Will I get kicked off the internet if I admit that I’d never listened to a podcast before I started learning Spanish?
I’m not an early adopter. In fact, most of the time I’m not an adopter at all.
But I am a recent convert to the world of podcasts. In fact, I’ve listened to two – which pretty much makes me a podcast expert, right?
OK, maybe “expert” is a bit of an exaggeration. But I’m at least qualified enough to share my thoughts on the two podcasts that I’ve listened to so far: Coffee Break Spanish and Notes in Spanish.
Both of these podcasts offer extra material like transcripts and worksheets for sale, but the podcasts themselves are free to stream online or download to your computer in MP3 form.
Podcast for Beginners: Coffee Break Spanish
Coffee Break Spanish is a free podcast by Radio Lingua. There are 80 episodes in the series, each lasting somewhere around 15 minutes.
The first episode of Coffee Break Spanish assumes that you’re starting from zero, so it’s perfect for beginners. In the first episode, you’ll learn to greet people and introduce yourself. From there, each podcast builds on the ones before, constantly reviewing what you’ve already learned.
I really enjoyed listening to Marc (the teacher) and Kara (the student). They’re likeable, engaging and very easy to listen to. They’re both Scottish and speak with beautiful accents in English. The teacher’s accent in Spanish is – as far as I can tell – perfect. Of course, not being Spanish, I might be wrong!
Coffee Break Spanish was the very first resource that I started using when I decided that I wanted to learn Spanish a few months ago. I repeated words and sentences out loud until I felt comfortable with them. I really enjoyed the pace at first – the podcasts are short and engaging, and progress nicely for beginners.
That said, after about 15 episodes, I started feeling that I’d “outgrown” the podcast. Because I was using a variety of other resources in addition to this one, I quickly progressed to the point where I didn’t feel that I was getting as much out of it. Coffee Break Spanish includes an awful lot of English explanations, and I was ready for a more immersive approach, completely in Spanish. I do think that if someone were just using this podcast to casually pick up some Spanish before travelling, it would be well worth continuing through to episode 80.
Is it worth listening to Coffee Break Spanish?
Sure! I think that it’s a great introduction for absolute beginners. For intermediate or advanced learners, it might progress a little bit slowly, but it’s great as a springboard to get you started. It helps build your confidence by introducing new concepts slowly and in a logical order. Radio Lingua also offers a free podcast for intermediate learners – Show Time Spanish – but I haven’t listened to enough episodes to really give it a fair review. I really enjoyed the ones that I listened to, though!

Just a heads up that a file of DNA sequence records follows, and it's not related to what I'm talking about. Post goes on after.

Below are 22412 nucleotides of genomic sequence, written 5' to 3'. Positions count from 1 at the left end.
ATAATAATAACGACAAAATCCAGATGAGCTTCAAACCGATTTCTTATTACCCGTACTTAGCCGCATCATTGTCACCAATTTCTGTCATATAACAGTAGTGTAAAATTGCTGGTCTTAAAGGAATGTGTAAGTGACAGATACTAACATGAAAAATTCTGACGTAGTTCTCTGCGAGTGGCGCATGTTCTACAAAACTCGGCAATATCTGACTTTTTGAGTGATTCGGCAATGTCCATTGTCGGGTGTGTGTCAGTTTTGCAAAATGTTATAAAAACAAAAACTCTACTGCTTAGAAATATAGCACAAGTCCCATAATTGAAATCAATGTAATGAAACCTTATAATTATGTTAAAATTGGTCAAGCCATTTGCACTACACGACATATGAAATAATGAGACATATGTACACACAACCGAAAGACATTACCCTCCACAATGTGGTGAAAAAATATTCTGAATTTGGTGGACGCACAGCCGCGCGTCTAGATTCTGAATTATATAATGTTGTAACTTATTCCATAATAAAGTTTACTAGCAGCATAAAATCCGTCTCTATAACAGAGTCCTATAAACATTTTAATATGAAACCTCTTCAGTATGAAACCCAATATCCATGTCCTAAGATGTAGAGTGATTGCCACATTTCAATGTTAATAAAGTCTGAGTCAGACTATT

Podcast for Intermediate Learners: Notes in Spanish
Notes in Spanish offers three levels of free podcasts: beginner, intermediate and advanced. After “graduating” from Coffee Break Spanish, I was looking for something a bit more complicated – and with a lot more Spanish. I chose to start with the intermediate version of Notes in Spanish.
This podcast by husband-and-wife team Ben and Marina is based on a very simple premise: two people talking about whatever it is that they feel like talking about. Family, travel, fears, jobs, current events, the weather, traditions – basically Ben and Marina just chat with each other.
Ben is originally British, and it’s obvious that Spanish is his second language. This isn’t a bad thing! The fact that he’s still learning and sometimes makes mistakes is encouraging. It’s nice to be reminded that a second language doesn’t have to be perfect to be fully functional!
I enjoy the energy between Marina and Ben. They speak clearly, using a very natural vocabulary. Listening to the podcast has improved my understanding of the rhythm and cadence of conversational Spanish. In fact, I’ve started using “pues” during conversations with my Spanish language partners! I also find that my active vocabulary is increasing. While the intermediate podcasts don’t set out to explicitly teach vocabulary, it just happens organically and in context.
Is it worth listening to Notes in Spanish?
Absolutely! I enjoy the pace and the conversational tone of each 10-minute episode. I feel that listening to this podcast has already helped me hone my comprehension skills, making Spanish conversations easier to follow. Unlike Coffee Break Spanish, I don’t think that I’ll outgrow this podcast before I finish the set of 46 episodes.
What about advanced learners?
Well, I’m not an advanced learner yet. When I am, I’m not sure that I’ll seek out podcasts aimed at “advanced learners”. Instead, I’ll probably look for a podcast aimed at actual Spanish speakers.
Podcasts can help improve listening comprehension
Listening comprehension is, in many ways, the hardest skill to develop when learning a second language. Accents, speed of speech, slang, pitch and tone – there are so many variables that can make listening to a second language much more difficult than reading it, or even speaking it. Podcasts provide the perfect opportunity to work on listening comprehension without being able to use visuals as a crutch.
While I absolutely feel that Skype conversations and TV shows like Destinos are great at improving my comprehension, podcasts work my brain in a completely different way. I have to focus more deeply on the words, since there’s no body language to help me pick out the meaning.
And so – being the podcast expert that I so obviously am – I cheerfully and enthusiastically recommend including podcasts into any learning plan!
Do you listen to podcasts?
I’d love to hear about your experiences with listening to podcasts in a second language. Do you find them helpful? How do you use them? Any in particular that you’d like to recommend?